This article is more than 7 years old

Taking the data conversation to a new level

The Higher Education Commission has published a report called From Bricks to Clicks which looks at the potential of data and analytics in higher education. King of the data nerds Andy Youell casts his eye.
This article is more than 7 years old

Andy Youell is Executive Director: Regulation at UCEM

Of all the sensitive and totemic words out there, none seems to cause so much angst and controversy as the N-word. Who can use it? In what context does it become offensive? Can we use it ironically? Does repeated use embed its offensiveness or reduce its ability to shock and offend?

It is time for me to come out: my name is Andy and I’m a Nerd.

The Higher Education Commission has published a report called From Bricks to Clicks which looks at the potential of data and analytics in higher education. The report sets out a well-balanced summary of the problems and opportunities that data presents in this age of ‘big data’ and it makes a number of recommendations that align well with work previously done by HEDIIP, Jisc and others. It looks at how other sectors have responded to the data revolution and sets out a clear and coherent vision of a future for HE where data is a well-managed asset that delivers real value for institutions, students and the broader community. It also does a good job in demystifying some of the jargon-filled concepts that litter this domain.

For some – especially us nerds who are immersed in the world of data – this report might not seem to be breaking any new ground. But to dismiss this as a mere summarising of existing initiatives and thinking would be missing the point entirely.

The publication of this report is a significant moment in our journey to build a better data infrastructure for UK higher education because it is coming from a very different place. The members of the Higher Education Commission are senior, experienced leaders, strategists and Politicians and previous Commission inquiries have addressed topics like the regulation and the financial sustainability of HE. These are not people whose natural habitat is the world of petabytes, XML and FUNDCOMP; they are perhaps the most un-nerd bunch you could ever assemble. Yet their decision to base this inquiry on data in HE is in itself a recognition of the fundamental transformations that data technology is enabling.

From me, the key messages in the report are spot on: Data management is key to unlocking values and efficiencies; learner analytics can deliver transformative benefits and HESA should lead on the rationalisation of HE data collections through the Data Futures programme. Perhaps more importantly, the report sets out its stall and makes its case in a way that should speak to a broad and a senior-level audience. The key opportunity that this report presents is to put these issues firmly on the policy agenda for leaders across the sector; to take the data conversation out of the nerdspace and to a different level.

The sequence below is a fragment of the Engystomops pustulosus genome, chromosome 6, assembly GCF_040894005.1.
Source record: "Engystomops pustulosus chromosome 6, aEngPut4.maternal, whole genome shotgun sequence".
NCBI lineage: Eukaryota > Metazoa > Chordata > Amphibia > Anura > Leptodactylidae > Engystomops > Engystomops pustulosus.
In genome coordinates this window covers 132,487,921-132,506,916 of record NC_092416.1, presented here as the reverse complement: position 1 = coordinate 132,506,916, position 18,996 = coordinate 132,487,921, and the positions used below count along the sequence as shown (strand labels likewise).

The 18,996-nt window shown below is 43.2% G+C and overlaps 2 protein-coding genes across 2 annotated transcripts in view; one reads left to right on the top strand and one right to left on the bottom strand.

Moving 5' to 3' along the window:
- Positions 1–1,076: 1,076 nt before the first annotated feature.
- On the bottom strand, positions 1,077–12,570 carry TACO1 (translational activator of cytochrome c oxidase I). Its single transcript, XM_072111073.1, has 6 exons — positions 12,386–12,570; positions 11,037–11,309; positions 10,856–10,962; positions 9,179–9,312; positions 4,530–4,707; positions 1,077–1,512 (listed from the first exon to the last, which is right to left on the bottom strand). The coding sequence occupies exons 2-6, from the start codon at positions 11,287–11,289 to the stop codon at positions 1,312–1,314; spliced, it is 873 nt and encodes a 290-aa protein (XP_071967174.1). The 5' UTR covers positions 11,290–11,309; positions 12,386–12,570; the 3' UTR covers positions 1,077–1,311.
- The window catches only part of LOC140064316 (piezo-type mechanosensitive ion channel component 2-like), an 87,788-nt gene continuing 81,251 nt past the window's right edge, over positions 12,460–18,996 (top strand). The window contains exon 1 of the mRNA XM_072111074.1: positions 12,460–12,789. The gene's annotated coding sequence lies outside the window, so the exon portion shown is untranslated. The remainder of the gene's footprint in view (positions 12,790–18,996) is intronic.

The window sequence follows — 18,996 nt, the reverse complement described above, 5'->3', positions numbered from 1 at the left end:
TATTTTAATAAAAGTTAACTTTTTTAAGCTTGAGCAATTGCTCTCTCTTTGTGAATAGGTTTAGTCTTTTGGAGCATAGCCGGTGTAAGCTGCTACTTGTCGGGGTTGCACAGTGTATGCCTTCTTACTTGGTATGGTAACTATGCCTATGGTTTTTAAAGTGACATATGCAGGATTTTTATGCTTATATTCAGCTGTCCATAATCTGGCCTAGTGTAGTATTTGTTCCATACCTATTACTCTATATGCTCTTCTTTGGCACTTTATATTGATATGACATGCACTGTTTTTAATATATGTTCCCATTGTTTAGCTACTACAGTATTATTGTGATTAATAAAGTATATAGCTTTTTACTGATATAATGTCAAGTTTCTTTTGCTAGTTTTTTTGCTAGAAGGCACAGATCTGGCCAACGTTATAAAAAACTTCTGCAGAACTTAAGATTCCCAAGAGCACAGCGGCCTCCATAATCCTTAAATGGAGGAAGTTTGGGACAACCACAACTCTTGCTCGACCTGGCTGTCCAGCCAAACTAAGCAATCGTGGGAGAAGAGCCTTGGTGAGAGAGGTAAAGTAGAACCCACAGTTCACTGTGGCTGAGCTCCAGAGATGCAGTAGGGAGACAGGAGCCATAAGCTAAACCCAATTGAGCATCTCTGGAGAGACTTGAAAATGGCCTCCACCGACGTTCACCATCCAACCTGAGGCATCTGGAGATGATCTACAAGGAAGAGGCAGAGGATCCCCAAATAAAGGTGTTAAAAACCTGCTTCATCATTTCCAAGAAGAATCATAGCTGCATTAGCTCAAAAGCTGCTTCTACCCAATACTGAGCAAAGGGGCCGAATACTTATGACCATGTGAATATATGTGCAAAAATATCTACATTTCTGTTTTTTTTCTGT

Data is everybody’s issue; everybody’s responsibility and everybody’s opportunity. And you don’t have to take that from me.

3 responses to “Taking the data conversation to a new level

  1. Data collection and analysis are paramount, but go together. Responsible data governance includes not just ensuring that the data collected is accurate and appropriate, but that advanced and appropriate statistical techniques are used to ensure any inferences from the data collected are valid, take due account of context and are not just based on random variances. I see a lot of work on the former but the government and corporate level obsession with overly simple league tables and performance indicators, typically based on a single time frame or dataset independent of context, has meant not enough is being done on the former.

    The publication of this report is a step forward in highlighting the issues … but there’s still a very long way to go.

  2. There are also huge political issues that data raise such as who owns it? What should it be used for? Will it’s use further exclude the disadvantaged? Will it be used used for the students’ benefit? Or the institutions? They are not always the same. Etc. There are worrying as well as hopeful signs.

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